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​​​​​​  andrea   lindstrom   anderson


Grape Harvest  ​16x20 oil

Tomorrow it all Changed  24x30 oil

So Long, Stella  24x30 oil (personal collection)

The Uptown, Napa  ​20x16 oil

Still Life from the Sunflower Field  ​20x20 oil

Bedside Reading 30x24 oil

An Espresso, a Cigarette and She  30x24 oil

A Balloon Called Mary Jo  ​20x16 oil

Scouting Waves  ​20x24 oil

A word about this series...

In the late night hours of October 8, 2017 a wildfire raged from the hills above us on Atlas Peak, one of fourteen wildfires in the deadly Northern California firestorms that devoured thousands of acres and structures. On that fateful night, the Diablo winds fueled fires that swept through the hills destroying everything in their path, my home being among the first to go. All that remained of my studio and a home that took years to restore was ash and burnt, twisted metal.


Gone was everything.  

On that fateful night, life took a sharp turn. You mourn your losses, yet you feel gratitude for what you do have: life, family, friendships. Things are things, after all. I am sad to lose over twenty years of my art, family photos, treasured gifts from dear ones, my beloved 1969 Chevy pick-up (Stella), unique things collected over a lifetime of living on three continents, and an unimaginably beautiful home (the original Chimney Rock home) that was uniquely restorative, and a joyful gathering place for friends and family. My husband and I came to the realization that that special place could never be adequately replicated, and we didn't have it in us to try, so we made the decision to move on.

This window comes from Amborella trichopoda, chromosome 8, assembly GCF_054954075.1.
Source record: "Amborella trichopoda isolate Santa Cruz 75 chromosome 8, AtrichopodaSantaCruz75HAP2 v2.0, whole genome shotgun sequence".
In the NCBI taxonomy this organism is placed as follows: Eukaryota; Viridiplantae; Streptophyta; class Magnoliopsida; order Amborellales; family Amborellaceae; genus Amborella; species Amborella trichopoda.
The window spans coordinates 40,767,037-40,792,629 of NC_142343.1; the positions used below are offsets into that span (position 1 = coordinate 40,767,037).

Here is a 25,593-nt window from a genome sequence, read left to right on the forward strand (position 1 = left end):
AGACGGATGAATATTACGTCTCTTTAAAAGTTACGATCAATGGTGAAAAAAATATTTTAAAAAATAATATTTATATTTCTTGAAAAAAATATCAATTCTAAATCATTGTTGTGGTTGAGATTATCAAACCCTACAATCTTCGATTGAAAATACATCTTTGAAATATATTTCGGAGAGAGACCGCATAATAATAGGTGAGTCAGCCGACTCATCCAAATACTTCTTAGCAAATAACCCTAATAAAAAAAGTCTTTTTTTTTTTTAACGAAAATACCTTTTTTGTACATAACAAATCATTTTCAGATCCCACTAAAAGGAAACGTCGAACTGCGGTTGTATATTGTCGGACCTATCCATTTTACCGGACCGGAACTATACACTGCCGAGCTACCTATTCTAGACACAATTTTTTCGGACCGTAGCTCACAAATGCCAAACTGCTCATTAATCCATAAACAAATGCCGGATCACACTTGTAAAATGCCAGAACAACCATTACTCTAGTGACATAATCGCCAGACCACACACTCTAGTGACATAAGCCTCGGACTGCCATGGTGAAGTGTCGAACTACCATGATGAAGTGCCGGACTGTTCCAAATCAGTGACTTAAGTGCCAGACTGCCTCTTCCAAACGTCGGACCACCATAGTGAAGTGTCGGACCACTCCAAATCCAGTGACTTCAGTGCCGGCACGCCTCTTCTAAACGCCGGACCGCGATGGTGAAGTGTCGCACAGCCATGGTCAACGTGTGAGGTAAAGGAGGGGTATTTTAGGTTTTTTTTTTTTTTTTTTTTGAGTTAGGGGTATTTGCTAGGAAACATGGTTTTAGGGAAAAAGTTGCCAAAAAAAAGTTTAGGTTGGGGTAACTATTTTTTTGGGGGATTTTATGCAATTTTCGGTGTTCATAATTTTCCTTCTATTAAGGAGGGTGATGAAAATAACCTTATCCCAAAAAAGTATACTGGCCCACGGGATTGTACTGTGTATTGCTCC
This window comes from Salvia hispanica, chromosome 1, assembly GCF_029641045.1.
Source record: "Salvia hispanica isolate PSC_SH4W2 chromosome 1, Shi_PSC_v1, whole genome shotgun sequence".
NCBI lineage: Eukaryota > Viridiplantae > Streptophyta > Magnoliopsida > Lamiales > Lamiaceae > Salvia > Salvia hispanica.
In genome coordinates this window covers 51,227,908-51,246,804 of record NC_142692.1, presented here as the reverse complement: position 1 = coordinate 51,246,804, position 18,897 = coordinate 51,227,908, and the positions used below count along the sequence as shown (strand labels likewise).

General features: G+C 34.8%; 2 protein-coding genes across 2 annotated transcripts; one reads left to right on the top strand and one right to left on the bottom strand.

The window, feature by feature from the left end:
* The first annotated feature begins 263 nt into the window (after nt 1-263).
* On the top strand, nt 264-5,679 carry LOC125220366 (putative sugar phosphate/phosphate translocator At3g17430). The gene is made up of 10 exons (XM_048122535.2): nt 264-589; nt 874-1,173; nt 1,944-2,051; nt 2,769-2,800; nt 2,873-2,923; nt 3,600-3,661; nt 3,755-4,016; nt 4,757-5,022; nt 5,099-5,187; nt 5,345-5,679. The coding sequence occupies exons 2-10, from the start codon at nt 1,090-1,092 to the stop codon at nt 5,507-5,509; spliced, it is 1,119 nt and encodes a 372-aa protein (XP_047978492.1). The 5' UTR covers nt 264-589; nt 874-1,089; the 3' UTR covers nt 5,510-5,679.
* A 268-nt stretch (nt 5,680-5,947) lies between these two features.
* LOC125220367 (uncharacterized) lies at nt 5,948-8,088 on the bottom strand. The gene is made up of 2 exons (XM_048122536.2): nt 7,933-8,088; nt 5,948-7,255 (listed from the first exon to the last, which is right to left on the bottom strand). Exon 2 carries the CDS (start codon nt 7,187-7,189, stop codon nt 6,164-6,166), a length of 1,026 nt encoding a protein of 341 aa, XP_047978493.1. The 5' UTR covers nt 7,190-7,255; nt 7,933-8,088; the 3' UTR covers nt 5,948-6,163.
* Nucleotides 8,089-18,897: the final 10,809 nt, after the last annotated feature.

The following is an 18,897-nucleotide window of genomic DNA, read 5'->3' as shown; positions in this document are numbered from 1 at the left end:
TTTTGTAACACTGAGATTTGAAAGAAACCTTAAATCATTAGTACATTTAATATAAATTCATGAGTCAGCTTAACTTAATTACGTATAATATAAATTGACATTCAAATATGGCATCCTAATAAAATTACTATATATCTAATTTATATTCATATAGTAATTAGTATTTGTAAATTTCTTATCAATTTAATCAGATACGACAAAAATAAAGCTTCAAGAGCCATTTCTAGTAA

We’ve left Napa to start the process of rebuilding a life in the Pacific Northwest. In a rental house with rental furniture and rental everyday things, I bought an easel, some canvases, brushes and paint and began to create once again. Still raw, I set out to paint my emotions, to show the trauma of the fire, to show the destruction of those things that sit deep in my heart. But dark and dreary is not in my nature, so what came out of this process – this new series – are works that honor the things, places and a lifestyle that are no longer with me. Whether it’s Grandma Signe’s blue, polka dot Swedish porcelain cups, or fruit from our little orchard, an enormous collection of books, or the bustling activity of grape harvest in the valley. Swimming in the rain, concerts at the Uptown, mustard blooming in springtime, trips to the beach, the quirky prickly pear bushes that make me laugh.


It might appear that some of these painting don’t seem to “fit” into this series, as is the case of “An Espresso, a Cigarette, and She” and “Pear #3” and “Pear #4”, but they are a nod to some paintings lost in the fire – the intention was not to recreate the exact works, but to acknowledge them. Some of the paintings in this body of work are done with only a palette knife and no brushes, some paintings are very tight and controlled, and others are filled with loose brush strokes. The paintings I completed in the dead of winter, when life was still chaotic and uncertain, are deeply saturated and heavy, while those I completed this past spring are light, swift, and cheery.  There’s a story here, and it is my hope that the viewer can piece it together in their own way.

It is with deep gratitude that I thank Chimney Rock Winery for inviting me to show this body of work.

Pear #3  30x24 oil

Prickly Pear  ​20x20 oil

McGrath's Garage  ​16x20 oil

Elevage  ​20x16 oil

Yellow Table and Calla Lilies  ​20x20 oil

Grandma Signe's Demi Tasse  20x24 oil

Stella  ​16x20 oil

Prickly Prickly Pear  ​20x20 oil

Pear #4  30x24 oil

Rain Swimming  ​20x16 oil

Pears Redux  36x48 oil (personal collection)

Mustard  48x36 oil/canvas

Little Orchard Bounty ​20x20 oil

Northern California: A Love Letter